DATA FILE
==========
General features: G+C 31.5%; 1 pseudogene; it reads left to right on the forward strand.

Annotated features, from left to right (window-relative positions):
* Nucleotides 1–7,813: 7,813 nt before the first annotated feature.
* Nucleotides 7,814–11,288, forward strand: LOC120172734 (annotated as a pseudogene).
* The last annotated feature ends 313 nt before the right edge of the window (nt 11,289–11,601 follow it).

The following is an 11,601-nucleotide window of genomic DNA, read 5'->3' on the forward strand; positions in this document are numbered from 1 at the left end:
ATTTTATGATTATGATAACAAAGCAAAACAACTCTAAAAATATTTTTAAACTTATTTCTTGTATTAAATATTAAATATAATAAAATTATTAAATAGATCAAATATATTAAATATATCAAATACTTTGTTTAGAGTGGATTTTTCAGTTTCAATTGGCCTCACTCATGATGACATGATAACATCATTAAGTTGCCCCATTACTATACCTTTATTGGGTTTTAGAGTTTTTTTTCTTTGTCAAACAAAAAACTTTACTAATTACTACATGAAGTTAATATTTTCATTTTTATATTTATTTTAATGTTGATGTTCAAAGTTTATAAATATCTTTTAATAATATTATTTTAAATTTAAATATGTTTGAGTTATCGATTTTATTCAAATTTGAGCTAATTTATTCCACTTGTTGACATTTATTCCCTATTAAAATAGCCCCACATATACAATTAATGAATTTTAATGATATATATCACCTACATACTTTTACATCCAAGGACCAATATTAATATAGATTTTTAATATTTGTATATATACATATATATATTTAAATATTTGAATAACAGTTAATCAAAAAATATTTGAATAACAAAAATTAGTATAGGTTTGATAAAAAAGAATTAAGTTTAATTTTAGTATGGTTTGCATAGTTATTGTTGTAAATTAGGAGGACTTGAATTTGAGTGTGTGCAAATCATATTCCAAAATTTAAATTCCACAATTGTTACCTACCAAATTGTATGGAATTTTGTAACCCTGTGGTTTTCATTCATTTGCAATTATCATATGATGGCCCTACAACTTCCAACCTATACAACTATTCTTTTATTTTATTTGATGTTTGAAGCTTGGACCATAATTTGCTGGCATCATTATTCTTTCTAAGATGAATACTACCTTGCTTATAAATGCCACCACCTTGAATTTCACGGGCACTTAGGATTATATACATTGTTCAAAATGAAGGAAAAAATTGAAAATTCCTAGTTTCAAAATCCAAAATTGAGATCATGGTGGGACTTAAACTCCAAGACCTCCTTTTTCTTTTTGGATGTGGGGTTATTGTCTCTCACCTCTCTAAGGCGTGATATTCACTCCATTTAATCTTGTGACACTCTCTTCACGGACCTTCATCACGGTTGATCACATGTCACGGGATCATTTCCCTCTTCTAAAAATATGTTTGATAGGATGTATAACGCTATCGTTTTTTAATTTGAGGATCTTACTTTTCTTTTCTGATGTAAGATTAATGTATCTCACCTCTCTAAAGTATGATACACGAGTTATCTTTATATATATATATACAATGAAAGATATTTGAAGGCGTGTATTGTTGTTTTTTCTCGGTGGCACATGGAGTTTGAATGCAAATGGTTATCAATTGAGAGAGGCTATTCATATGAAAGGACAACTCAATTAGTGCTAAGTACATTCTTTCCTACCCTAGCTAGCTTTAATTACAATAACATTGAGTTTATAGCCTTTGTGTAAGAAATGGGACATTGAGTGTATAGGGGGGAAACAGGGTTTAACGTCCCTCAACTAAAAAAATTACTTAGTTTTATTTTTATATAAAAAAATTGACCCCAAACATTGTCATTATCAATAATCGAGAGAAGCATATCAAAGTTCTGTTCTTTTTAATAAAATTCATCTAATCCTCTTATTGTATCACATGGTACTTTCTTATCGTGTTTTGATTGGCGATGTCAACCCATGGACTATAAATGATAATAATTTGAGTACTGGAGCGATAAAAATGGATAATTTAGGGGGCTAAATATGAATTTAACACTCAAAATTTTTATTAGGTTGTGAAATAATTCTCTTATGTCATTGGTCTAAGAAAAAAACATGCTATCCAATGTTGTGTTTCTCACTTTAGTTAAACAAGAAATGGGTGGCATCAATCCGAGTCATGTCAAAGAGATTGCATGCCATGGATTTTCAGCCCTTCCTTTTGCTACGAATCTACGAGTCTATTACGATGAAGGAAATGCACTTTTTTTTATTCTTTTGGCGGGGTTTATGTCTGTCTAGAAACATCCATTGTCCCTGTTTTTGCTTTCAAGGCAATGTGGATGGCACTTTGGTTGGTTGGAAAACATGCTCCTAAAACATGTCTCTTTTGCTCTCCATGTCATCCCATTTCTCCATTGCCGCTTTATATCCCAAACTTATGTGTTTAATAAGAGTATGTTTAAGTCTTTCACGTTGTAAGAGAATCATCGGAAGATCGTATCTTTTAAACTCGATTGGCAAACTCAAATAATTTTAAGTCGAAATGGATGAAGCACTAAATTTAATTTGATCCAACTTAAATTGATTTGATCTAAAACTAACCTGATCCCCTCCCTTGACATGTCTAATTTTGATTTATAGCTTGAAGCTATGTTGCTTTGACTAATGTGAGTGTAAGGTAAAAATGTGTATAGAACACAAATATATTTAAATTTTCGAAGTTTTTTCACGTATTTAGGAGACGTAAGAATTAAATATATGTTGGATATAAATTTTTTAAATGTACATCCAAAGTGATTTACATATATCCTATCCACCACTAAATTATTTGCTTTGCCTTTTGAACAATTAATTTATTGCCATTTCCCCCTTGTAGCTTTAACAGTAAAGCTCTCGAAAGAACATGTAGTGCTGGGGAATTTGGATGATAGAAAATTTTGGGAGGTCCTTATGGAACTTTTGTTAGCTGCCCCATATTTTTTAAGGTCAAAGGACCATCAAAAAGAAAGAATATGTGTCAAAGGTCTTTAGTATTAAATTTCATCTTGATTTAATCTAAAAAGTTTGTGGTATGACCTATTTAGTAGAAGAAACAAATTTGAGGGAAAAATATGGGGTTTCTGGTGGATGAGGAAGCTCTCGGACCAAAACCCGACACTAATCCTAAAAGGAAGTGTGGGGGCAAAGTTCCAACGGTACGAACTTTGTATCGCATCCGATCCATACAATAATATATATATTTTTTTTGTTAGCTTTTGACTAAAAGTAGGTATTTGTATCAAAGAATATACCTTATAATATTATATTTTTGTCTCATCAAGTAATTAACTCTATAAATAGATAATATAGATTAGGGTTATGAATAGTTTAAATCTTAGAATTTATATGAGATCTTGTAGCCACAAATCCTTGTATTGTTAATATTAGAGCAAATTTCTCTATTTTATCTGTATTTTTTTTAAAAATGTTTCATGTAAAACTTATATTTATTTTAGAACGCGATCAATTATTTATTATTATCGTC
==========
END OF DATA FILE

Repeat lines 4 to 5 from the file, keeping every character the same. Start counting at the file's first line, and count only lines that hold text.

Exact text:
* Nucleotides 7,814–11,288, forward strand: LOC120172734 (annotated as a pseudogene).
* The last annotated feature ends 313 nt before the right edge of the window (nt 11,289–11,601 follow it).